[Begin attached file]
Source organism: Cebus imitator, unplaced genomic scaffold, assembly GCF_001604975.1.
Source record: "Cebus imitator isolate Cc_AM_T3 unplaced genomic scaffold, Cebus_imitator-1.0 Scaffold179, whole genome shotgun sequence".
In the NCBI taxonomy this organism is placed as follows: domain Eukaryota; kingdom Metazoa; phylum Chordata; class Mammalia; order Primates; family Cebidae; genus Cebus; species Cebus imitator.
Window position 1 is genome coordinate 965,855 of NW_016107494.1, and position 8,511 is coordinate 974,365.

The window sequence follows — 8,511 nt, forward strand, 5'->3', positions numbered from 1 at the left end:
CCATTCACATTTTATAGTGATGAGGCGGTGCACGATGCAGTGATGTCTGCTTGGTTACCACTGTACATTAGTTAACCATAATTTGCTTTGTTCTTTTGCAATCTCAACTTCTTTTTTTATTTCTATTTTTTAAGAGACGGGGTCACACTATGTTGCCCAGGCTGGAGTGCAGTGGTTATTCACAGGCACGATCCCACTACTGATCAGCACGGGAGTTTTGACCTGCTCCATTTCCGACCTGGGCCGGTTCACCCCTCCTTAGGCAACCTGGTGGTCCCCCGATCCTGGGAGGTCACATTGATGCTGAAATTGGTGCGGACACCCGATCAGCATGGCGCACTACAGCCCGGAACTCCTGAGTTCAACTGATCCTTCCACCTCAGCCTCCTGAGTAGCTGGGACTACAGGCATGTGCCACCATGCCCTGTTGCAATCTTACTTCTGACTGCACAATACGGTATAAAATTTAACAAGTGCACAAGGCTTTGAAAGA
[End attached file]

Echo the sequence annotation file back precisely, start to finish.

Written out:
Source organism: Cebus imitator, unplaced genomic scaffold, assembly GCF_001604975.1.
Source record: "Cebus imitator isolate Cc_AM_T3 unplaced genomic scaffold, Cebus_imitator-1.0 Scaffold179, whole genome shotgun sequence".
In the NCBI taxonomy this organism is placed as follows: domain Eukaryota; kingdom Metazoa; phylum Chordata; class Mammalia; order Primates; family Cebidae; genus Cebus; species Cebus imitator.
Window position 1 is genome coordinate 965,855 of NW_016107494.1, and position 8,511 is coordinate 974,365.

The window sequence follows — 8,511 nt, forward strand, 5'->3', positions numbered from 1 at the left end:
CCATTCACATTTTATAGTGATGAGGCGGTGCACGATGCAGTGATGTCTGCTTGGTTACCACTGTACATTAGTTAACCATAATTTGCTTTGTTCTTTTGCAATCTCAACTTCTTTTTTTATTTCTATTTTTTAAGAGACGGGGTCACACTATGTTGCCCAGGCTGGAGTGCAGTGGTTATTCACAGGCACGATCCCACTACTGATCAGCACGGGAGTTTTGACCTGCTCCATTTCCGACCTGGGCCGGTTCACCCCTCCTTAGGCAACCTGGTGGTCCCCCGATCCTGGGAGGTCACATTGATGCTGAAATTGGTGCGGACACCCGATCAGCATGGCGCACTACAGCCCGGAACTCCTGAGTTCAACTGATCCTTCCACCTCAGCCTCCTGAGTAGCTGGGACTACAGGCATGTGCCACCATGCCCTGTTGCAATCTTACTTCTGACTGCACAATACGGTATAAAATTTAACAAGTGCACAAGGCTTTGAAAGA